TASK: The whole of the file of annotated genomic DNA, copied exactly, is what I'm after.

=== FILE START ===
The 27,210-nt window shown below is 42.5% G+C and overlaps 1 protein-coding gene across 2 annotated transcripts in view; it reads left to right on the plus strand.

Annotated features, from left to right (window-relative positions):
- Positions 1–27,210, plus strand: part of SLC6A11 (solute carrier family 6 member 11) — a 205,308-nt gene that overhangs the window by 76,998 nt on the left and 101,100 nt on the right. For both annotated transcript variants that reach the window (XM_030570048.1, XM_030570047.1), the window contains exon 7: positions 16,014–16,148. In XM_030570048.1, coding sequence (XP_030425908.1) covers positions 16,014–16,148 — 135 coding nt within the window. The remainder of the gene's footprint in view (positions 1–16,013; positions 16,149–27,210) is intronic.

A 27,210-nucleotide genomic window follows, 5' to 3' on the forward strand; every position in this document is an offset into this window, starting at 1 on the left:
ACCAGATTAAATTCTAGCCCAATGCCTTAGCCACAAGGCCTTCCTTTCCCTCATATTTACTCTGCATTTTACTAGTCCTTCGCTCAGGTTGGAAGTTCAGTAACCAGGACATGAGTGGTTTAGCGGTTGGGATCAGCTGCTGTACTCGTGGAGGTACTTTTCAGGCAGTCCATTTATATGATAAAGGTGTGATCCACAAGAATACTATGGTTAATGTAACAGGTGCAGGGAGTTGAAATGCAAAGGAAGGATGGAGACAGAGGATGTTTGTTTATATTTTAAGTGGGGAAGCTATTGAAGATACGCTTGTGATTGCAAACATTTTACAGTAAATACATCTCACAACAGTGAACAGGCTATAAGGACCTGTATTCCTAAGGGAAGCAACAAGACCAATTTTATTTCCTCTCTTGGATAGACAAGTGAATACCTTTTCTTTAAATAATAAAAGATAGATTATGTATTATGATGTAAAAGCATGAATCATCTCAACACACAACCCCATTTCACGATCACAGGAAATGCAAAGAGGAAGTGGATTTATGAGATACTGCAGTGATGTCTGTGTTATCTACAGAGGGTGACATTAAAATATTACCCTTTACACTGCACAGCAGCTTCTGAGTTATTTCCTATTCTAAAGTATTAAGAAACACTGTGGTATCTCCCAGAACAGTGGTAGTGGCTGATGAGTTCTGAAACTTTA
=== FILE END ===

The 27,210-nt window shown below is 42.5% G+C and overlaps 1 protein-coding gene across 2 annotated transcripts in view; it reads left to right on the plus strand.

Annotated features, from left to right (window-relative positions):
- Positions 1–27,210, plus strand: part of SLC6A11 (solute carrier family 6 member 11) — a 205,308-nt gene that overhangs the window by 76,998 nt on the left and 101,100 nt on the right. For both annotated transcript variants that reach the window (XM_030570048.1, XM_030570047.1), the window contains exon 7: positions 16,014–16,148. In XM_030570048.1, coding sequence (XP_030425908.1) covers positions 16,014–16,148 — 135 coding nt within the window. The remainder of the gene's footprint in view (positions 1–16,013; positions 16,149–27,210) is intronic.

A 27,210-nucleotide genomic window follows, 5' to 3' on the forward strand; every position in this document is an offset into this window, starting at 1 on the left:
ACCAGATTAAATTCTAGCCCAATGCCTTAGCCACAAGGCCTTCCTTTCCCTCATATTTACTCTGCATTTTACTAGTCCTTCGCTCAGGTTGGAAGTTCAGTAACCAGGACATGAGTGGTTTAGCGGTTGGGATCAGCTGCTGTACTCGTGGAGGTACTTTTCAGGCAGTCCATTTATATGATAAAGGTGTGATCCACAAGAATACTATGGTTAATGTAACAGGTGCAGGGAGTTGAAATGCAAAGGAAGGATGGAGACAGAGGATGTTTGTTTATATTTTAAGTGGGGAAGCTATTGAAGATACGCTTGTGATTGCAAACATTTTACAGTAAATACATCTCACAACAGTGAACAGGCTATAAGGACCTGTATTCCTAAGGGAAGCAACAAGACCAATTTTATTTCCTCTCTTGGATAGACAAGTGAATACCTTTTCTTTAAATAATAAAAGATAGATTATGTATTATGATGTAAAAGCATGAATCATCTCAACACACAACCCCATTTCACGATCACAGGAAATGCAAAGAGGAAGTGGATTTATGAGATACTGCAGTGATGTCTGTGTTATCTACAGAGGGTGACATTAAAATATTACCCTTTACACTGCACAGCAGCTTCTGAGTTATTTCCTATTCTAAAGTATTAAGAAACACTGTGGTATCTCCCAGAACAGTGGTAGTGGCTGATGAGTTCTGAAACTTTA